||From its earliest days, a USC education has been a family tradition. Among the members of its first graduating class in 1884 was George FinleyBovard, the brother of its first president, Marion McKinley Bovard. George F. Bovard went on to become USCs fourth president, in 1903. Other early Los Angeles families also sent multiple members to the university. One of these was the Miltimore family, whose daughter Minnie was valedictorian of the first graduating class and whose sisters subsequently attended USC. That tradition continues to this day, with many SCions entering USC as the latest representatives of their own multi-generational Trojan families.
100 YEARS OF TROJAN SPIRIT
hen Robert Chung entered USC as a freshman this past fall, he not only was assuring himself an outstanding education; he was upholding a proud family tradition dating back five generations.
In the 1890s, his paternal great-great grandfather, Wah Jean Lamb, was selected by missionaries in Canton, China, to come to USC to study medicine. Wah Jean earned his medical degree in 1898, and his children, Paul, Faith and John Lamb, attended USC in the 1930s as premed students.
Roberts grandfather, James Alfred Chung, who grew up near the campus, established his own ties to the Trojan Family at an early age, shagging footballs as a preadolescent for the USC football team when it practiced on Bovard Field. He earned the autographs of Howard Jones and John Ferraro for his trouble, then went on to enroll at the university and receive a B.A. in 1949 and an M.D. in 1957. Roberts father, Brian Carroll Chung, earned his B.S. in 1972 and did his residency in oral surgery at USC in 1979, then earned his M.D. from USC in 1981. Roberts cousins, Winnie Nishimini and Terrence Ah-Tye, received degrees in dental hygiene and pharmacy, respectively, in the early 1970s. The only family member to shun a health care-related field altogether was Roberts great-uncle, Richard Lane Tom, who studied in the School of Architecture in the 1950s.
Robert also boasts two generations of Trojans on his mothers side. Although his mother, Suzann Bailey Chung, did not attend the university herself, she grew up in a household steeped in USC traditions. Her father, Phillip Bailey, took advantage of the GI Bill to earn a B.S. in civil engineering and later joined the Trojan Club and became a donor to the School of Engineering.
Dr. and Mrs. James Alfred Chung
Her two sisters, Phyllis Bailey Knutson and Joann Bailey Goltermann, earned USC business degrees in the 1970s. The university also facilitated matchmaking; both sisters met their future husbands on campus, and Roberts father, Brian, first proposed to Suzann at USC.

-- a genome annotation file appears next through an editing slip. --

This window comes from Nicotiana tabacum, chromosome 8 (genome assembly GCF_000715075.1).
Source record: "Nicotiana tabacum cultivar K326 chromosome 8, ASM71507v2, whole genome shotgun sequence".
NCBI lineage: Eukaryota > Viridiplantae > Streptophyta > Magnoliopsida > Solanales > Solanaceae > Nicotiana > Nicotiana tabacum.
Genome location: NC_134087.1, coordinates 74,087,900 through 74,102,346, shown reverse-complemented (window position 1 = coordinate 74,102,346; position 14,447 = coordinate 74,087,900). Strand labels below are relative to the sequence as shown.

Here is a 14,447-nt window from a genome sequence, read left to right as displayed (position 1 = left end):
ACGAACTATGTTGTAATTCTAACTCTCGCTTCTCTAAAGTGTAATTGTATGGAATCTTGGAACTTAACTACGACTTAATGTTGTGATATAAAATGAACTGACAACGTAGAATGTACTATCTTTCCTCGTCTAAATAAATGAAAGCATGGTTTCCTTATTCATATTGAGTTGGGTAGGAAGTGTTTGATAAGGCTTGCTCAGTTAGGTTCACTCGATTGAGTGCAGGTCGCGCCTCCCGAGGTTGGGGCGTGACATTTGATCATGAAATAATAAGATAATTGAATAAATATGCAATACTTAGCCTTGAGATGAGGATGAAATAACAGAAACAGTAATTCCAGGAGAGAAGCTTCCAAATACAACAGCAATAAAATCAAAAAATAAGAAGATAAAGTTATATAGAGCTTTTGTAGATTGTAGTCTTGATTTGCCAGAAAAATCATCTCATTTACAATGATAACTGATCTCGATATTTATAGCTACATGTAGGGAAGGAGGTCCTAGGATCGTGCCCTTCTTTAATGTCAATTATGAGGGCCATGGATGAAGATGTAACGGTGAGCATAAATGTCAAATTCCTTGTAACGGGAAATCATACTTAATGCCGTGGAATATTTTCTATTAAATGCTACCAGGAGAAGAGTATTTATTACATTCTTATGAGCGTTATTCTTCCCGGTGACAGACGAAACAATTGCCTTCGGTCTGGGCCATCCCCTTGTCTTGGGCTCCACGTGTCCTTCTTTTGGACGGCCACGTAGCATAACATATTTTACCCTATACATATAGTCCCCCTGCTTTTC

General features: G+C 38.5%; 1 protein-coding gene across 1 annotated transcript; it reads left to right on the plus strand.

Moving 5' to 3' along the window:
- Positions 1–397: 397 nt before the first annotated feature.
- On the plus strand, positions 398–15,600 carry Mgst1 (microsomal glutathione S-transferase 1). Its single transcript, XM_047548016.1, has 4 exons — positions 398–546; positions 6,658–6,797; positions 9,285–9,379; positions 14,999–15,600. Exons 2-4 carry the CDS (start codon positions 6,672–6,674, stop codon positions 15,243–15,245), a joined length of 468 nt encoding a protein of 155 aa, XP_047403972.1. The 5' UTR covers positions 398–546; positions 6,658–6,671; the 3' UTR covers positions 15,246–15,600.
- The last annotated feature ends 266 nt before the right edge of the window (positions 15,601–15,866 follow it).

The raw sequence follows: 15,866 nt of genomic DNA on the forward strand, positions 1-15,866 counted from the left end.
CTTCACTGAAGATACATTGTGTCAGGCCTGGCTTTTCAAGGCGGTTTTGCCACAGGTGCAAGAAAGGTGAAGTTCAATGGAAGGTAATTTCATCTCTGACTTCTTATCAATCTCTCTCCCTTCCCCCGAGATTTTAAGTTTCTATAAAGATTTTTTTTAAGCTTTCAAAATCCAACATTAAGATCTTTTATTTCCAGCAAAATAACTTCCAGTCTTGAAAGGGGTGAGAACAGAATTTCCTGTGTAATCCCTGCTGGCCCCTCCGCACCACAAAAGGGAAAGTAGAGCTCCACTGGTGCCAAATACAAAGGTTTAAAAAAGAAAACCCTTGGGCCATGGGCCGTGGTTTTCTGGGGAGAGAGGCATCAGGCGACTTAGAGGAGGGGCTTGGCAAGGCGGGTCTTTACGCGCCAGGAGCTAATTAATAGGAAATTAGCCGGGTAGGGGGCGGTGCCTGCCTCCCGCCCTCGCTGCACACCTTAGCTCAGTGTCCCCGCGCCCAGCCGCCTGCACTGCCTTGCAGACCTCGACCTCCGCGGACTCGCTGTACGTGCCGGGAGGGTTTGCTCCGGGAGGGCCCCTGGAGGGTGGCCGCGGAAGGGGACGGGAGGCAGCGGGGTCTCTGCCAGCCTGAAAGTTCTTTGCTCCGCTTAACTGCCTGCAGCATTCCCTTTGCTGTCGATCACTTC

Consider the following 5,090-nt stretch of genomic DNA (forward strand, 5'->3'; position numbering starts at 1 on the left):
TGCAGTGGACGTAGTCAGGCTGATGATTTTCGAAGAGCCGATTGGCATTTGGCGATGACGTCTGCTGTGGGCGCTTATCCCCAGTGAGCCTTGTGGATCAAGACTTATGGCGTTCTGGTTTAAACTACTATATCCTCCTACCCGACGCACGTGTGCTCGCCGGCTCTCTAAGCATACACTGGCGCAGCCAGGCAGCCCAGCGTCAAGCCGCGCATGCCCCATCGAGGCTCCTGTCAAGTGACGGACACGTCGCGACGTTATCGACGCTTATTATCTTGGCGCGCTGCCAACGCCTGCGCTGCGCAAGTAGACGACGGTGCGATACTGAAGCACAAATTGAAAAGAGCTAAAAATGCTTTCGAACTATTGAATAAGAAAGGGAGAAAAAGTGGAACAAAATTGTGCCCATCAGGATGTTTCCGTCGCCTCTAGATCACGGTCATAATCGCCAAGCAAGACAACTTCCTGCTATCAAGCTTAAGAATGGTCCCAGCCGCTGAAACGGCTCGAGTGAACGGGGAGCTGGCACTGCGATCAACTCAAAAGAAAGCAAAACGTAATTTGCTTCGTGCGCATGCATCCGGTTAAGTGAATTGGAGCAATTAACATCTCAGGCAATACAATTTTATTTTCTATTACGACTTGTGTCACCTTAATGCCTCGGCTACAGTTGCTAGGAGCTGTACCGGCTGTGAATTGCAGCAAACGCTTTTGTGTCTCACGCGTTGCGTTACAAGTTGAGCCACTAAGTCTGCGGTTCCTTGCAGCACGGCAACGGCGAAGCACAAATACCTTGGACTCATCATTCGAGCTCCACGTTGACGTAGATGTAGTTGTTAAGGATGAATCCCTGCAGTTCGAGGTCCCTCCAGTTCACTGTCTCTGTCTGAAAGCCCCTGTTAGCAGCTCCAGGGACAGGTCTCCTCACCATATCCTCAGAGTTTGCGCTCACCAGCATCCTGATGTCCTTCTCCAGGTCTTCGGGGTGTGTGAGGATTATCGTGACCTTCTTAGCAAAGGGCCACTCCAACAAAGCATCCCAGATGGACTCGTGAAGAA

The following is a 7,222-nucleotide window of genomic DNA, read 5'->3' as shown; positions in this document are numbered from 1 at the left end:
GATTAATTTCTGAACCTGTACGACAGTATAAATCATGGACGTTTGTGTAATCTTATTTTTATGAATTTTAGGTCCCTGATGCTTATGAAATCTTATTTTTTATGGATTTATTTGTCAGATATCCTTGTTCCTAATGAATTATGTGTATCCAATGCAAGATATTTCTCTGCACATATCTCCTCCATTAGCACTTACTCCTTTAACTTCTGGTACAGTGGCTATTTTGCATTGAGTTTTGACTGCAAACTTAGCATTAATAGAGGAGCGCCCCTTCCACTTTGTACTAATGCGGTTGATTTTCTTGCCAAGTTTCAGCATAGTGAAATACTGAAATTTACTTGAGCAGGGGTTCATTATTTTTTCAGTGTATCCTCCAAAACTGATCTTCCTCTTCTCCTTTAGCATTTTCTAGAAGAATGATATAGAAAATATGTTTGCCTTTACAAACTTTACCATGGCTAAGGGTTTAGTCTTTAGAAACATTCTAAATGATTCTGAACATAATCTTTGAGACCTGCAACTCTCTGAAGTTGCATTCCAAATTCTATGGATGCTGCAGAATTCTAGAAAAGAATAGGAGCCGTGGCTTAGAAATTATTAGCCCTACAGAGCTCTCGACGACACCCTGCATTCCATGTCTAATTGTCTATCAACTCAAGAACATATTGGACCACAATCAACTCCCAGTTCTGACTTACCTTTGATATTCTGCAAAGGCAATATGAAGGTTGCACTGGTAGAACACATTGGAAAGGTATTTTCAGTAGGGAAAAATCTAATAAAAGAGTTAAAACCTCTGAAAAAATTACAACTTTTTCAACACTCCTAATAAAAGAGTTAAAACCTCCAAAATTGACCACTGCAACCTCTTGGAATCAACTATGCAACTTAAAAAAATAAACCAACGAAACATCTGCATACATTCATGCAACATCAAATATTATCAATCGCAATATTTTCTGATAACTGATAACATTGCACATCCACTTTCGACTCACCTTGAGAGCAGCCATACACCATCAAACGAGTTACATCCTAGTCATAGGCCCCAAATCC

My sister Joann and her husband accidentally set their wedding date to coincide with the USC-UCLA game,Suzann Chung recalls. We got through the ceremony, but we took turns going out to the parking lot and listening to the game so we could let everyone inside know what was going on.
With such a strong heritage, Robert, not surprisingly, plans to draw from the academic traditions on both sides of his family and go into bioengineering. And he will probably not be the last member of the Chung family to join the Trojan Family. His younger brother, Tommy, has also set his sights on USC, and in a few years, the cycle of achievement will most likely begin all over again.
THREE GENERATIONS STILL GOING STRONGach Thanksgiving, members of the Weiss family are confronted with a dilemma.
While some 15 members of the extended family have attended USC and are diehard fans of Trojan athletics, a small contingent favors the universitys cross-town rival. As a result, a family tradition has evolved: depending on which team wins the USC-UCLA game, the supporters of the losing side have to wear their opponents team colors to Thanksgiving dinner.
Fortunately, cardinal and gold have predominated most years, which may be one reason why USC was freshman Adam Weiss top college choice.
He applied to five schools and got into all five,says his mother, Valerie Weiss (74 and MPA, 81). He heard first from the other four and was waiting to hear from USC. The minute he got in, he was ecstatic.
Of course, his enthusiasm may also have had something to do with the ten years his family went to SCamp. Or the family tradition of attending USC that dates back to his maternal grandparents, Marshall Gumbiner (Law, 42) and Sally Frank Gumbiner, who attended the university from 1945 to 1947, and a great-uncle who taught in the School of Medicine. Perhaps most of all, it had to do with the example his parents set.